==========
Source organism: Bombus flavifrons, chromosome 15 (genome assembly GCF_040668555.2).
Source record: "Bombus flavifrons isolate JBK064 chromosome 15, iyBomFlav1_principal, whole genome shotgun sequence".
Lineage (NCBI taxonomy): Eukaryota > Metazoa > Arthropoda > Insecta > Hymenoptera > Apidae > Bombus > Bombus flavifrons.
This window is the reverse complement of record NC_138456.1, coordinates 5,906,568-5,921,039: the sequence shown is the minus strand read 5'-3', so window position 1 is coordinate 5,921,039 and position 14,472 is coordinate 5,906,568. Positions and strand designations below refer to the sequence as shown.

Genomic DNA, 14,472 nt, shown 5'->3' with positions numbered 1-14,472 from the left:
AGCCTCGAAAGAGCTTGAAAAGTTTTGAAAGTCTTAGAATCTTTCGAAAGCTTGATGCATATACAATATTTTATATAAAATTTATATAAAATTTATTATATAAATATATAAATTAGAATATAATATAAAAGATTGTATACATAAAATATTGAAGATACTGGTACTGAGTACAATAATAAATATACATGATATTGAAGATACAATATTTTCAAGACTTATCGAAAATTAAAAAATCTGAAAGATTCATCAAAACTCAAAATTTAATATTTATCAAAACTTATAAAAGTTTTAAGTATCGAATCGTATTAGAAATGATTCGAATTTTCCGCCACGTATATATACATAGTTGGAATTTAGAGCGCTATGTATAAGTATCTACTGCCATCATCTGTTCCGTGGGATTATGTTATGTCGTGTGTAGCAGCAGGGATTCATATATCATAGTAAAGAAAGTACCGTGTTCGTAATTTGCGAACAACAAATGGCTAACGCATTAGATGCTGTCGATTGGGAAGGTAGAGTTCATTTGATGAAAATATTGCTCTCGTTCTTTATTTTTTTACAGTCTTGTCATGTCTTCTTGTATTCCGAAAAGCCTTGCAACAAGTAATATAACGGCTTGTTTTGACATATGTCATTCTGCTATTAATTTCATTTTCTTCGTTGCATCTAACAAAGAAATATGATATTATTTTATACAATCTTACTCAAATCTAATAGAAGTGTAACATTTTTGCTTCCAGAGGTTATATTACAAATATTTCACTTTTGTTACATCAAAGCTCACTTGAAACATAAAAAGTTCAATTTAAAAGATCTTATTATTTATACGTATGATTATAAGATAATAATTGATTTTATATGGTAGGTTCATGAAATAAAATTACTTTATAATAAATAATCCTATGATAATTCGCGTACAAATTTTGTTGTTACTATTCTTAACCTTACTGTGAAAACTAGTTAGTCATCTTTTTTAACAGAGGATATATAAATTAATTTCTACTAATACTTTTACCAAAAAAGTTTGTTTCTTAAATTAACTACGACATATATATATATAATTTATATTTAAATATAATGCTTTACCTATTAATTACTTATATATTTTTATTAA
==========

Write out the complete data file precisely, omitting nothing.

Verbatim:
Source organism: Bombus flavifrons, chromosome 15 (genome assembly GCF_040668555.2).
Source record: "Bombus flavifrons isolate JBK064 chromosome 15, iyBomFlav1_principal, whole genome shotgun sequence".
Lineage (NCBI taxonomy): Eukaryota > Metazoa > Arthropoda > Insecta > Hymenoptera > Apidae > Bombus > Bombus flavifrons.
This window is the reverse complement of record NC_138456.1, coordinates 5,906,568-5,921,039: the sequence shown is the minus strand read 5'-3', so window position 1 is coordinate 5,921,039 and position 14,472 is coordinate 5,906,568. Positions and strand designations below refer to the sequence as shown.

Genomic DNA, 14,472 nt, shown 5'->3' with positions numbered 1-14,472 from the left:
AGCCTCGAAAGAGCTTGAAAAGTTTTGAAAGTCTTAGAATCTTTCGAAAGCTTGATGCATATACAATATTTTATATAAAATTTATATAAAATTTATTATATAAATATATAAATTAGAATATAATATAAAAGATTGTATACATAAAATATTGAAGATACTGGTACTGAGTACAATAATAAATATACATGATATTGAAGATACAATATTTTCAAGACTTATCGAAAATTAAAAAATCTGAAAGATTCATCAAAACTCAAAATTTAATATTTATCAAAACTTATAAAAGTTTTAAGTATCGAATCGTATTAGAAATGATTCGAATTTTCCGCCACGTATATATACATAGTTGGAATTTAGAGCGCTATGTATAAGTATCTACTGCCATCATCTGTTCCGTGGGATTATGTTATGTCGTGTGTAGCAGCAGGGATTCATATATCATAGTAAAGAAAGTACCGTGTTCGTAATTTGCGAACAACAAATGGCTAACGCATTAGATGCTGTCGATTGGGAAGGTAGAGTTCATTTGATGAAAATATTGCTCTCGTTCTTTATTTTTTTACAGTCTTGTCATGTCTTCTTGTATTCCGAAAAGCCTTGCAACAAGTAATATAACGGCTTGTTTTGACATATGTCATTCTGCTATTAATTTCATTTTCTTCGTTGCATCTAACAAAGAAATATGATATTATTTTATACAATCTTACTCAAATCTAATAGAAGTGTAACATTTTTGCTTCCAGAGGTTATATTACAAATATTTCACTTTTGTTACATCAAAGCTCACTTGAAACATAAAAAGTTCAATTTAAAAGATCTTATTATTTATACGTATGATTATAAGATAATAATTGATTTTATATGGTAGGTTCATGAAATAAAATTACTTTATAATAAATAATCCTATGATAATTCGCGTACAAATTTTGTTGTTACTATTCTTAACCTTACTGTGAAAACTAGTTAGTCATCTTTTTTAACAGAGGATATATAAATTAATTTCTACTAATACTTTTACCAAAAAAGTTTGTTTCTTAAATTAACTACGACATATATATATATAATTTATATTTAAATATAATGCTTTACCTATTAATTACTTATATATTTTTATTAA